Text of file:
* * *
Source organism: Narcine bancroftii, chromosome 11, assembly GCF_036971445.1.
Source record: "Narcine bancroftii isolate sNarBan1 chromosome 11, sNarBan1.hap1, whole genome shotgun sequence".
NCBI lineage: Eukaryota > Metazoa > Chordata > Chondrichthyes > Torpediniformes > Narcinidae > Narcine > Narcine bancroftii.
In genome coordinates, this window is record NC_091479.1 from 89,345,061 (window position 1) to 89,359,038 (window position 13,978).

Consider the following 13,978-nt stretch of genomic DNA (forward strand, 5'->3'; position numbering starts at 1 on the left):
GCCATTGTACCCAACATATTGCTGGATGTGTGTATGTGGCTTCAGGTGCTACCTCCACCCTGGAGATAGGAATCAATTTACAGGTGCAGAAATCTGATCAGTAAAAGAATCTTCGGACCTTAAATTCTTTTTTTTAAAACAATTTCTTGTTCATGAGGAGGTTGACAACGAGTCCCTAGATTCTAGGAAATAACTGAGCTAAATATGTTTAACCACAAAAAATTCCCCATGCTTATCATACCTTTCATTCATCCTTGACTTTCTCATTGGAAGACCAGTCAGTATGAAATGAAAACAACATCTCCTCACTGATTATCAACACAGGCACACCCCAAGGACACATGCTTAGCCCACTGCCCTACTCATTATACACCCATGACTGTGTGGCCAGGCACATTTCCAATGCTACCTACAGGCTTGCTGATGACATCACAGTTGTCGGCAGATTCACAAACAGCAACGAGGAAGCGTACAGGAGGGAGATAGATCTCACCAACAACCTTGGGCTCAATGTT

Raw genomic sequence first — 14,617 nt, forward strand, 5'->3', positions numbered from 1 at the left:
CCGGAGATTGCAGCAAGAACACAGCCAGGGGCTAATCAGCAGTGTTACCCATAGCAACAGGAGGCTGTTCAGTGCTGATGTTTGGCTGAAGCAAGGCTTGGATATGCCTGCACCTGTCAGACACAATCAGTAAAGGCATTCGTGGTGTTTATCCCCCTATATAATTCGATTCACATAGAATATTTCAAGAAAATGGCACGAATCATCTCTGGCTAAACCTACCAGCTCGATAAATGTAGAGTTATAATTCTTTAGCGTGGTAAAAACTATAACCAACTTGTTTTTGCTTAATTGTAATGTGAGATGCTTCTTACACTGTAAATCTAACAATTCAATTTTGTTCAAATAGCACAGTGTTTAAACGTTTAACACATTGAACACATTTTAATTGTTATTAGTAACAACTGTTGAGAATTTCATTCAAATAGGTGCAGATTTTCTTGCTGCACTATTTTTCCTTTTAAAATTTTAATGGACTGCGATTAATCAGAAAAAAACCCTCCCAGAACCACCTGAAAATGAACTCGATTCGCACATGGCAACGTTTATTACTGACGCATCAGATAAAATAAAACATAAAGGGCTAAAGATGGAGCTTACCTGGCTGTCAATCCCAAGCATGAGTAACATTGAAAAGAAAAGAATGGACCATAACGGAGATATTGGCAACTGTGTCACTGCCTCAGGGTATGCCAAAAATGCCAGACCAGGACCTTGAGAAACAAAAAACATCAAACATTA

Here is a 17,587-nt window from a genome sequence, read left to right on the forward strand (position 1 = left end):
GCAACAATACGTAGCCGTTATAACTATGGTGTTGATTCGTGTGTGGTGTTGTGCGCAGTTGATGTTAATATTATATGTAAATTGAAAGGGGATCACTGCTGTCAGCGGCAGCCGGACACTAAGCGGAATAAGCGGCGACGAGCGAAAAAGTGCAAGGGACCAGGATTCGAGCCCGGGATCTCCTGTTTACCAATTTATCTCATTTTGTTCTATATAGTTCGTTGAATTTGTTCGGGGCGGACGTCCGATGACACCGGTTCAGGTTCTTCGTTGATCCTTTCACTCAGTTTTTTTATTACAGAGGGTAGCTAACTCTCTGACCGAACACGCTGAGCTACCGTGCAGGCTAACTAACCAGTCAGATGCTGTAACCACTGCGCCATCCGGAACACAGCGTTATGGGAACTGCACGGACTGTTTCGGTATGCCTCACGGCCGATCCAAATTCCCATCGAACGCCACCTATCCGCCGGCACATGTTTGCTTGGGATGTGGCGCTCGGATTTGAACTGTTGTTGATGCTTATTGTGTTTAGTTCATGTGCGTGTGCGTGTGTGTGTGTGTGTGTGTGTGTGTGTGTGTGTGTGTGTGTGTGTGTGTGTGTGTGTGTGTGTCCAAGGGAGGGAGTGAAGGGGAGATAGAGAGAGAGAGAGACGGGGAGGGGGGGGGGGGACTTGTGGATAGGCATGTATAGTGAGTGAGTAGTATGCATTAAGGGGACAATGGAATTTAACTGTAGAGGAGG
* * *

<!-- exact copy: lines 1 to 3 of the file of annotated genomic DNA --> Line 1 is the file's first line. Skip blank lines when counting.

Source organism: Narcine bancroftii, chromosome 11, assembly GCF_036971445.1.
Source record: "Narcine bancroftii isolate sNarBan1 chromosome 11, sNarBan1.hap1, whole genome shotgun sequence".
NCBI lineage: Eukaryota > Metazoa > Chordata > Chondrichthyes > Torpediniformes > Narcinidae > Narcine > Narcine bancroftii.